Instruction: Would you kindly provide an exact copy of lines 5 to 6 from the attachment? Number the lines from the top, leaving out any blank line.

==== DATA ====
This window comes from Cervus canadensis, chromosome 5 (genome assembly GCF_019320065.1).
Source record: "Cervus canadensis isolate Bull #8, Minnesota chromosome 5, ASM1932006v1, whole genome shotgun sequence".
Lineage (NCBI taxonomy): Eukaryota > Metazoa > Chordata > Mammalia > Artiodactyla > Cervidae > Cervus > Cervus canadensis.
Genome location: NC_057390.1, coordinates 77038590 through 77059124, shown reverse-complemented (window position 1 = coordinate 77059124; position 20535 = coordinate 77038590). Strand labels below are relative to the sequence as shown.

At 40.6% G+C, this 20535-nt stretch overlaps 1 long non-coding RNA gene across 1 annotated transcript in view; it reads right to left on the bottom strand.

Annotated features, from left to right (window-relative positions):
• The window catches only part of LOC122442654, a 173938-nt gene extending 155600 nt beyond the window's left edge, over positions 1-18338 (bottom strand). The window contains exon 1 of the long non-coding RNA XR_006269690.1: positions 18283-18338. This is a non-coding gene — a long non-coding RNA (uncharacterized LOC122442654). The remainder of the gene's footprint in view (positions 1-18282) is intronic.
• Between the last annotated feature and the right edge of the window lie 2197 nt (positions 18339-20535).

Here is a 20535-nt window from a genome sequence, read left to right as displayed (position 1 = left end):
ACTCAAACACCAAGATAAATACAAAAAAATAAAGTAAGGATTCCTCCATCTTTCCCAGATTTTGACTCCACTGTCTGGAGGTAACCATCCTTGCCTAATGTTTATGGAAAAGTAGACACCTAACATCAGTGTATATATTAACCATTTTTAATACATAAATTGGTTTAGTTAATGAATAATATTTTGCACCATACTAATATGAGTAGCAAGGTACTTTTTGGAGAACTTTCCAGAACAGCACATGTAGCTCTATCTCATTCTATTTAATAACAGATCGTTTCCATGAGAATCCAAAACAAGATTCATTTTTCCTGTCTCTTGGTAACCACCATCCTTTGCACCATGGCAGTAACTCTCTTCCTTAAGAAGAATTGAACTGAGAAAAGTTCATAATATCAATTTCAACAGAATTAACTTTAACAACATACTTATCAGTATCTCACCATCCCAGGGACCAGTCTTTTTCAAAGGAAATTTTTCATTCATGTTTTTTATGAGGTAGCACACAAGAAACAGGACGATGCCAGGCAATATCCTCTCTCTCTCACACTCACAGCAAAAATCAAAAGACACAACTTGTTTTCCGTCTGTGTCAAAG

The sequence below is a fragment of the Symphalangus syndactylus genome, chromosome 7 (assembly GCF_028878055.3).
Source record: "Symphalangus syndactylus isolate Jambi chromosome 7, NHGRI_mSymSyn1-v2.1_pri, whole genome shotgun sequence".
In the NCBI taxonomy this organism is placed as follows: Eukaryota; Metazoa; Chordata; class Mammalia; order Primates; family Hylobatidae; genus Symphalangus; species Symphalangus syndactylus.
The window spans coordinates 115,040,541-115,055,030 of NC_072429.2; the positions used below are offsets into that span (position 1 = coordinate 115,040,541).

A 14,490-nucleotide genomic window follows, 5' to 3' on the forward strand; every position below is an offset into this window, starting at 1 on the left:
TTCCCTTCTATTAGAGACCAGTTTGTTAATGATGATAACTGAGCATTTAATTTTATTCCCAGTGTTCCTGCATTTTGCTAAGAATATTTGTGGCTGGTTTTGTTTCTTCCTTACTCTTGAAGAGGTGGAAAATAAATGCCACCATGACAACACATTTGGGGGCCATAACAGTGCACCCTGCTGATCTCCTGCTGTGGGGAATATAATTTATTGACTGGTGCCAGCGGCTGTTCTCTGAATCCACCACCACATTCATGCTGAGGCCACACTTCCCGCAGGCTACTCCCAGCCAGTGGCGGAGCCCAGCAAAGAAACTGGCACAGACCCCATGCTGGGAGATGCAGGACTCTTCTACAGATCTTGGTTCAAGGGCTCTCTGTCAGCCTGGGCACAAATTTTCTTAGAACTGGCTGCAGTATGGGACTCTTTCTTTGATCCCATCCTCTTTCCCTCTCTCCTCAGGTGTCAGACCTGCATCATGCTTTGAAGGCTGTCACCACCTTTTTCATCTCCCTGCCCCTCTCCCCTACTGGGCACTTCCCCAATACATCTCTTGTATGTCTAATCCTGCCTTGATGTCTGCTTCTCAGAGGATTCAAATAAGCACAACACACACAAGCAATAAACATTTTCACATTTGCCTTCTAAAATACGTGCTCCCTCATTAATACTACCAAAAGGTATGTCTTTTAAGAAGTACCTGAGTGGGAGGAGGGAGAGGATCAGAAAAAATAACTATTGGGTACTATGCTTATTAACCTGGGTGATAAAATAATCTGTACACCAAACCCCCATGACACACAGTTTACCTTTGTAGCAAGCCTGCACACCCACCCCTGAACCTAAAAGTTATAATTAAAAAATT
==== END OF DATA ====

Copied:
At 40.6% G+C, this 20535-nt stretch overlaps 1 long non-coding RNA gene across 1 annotated transcript in view; it reads right to left on the bottom strand.

Annotated features, from left to right (window-relative positions):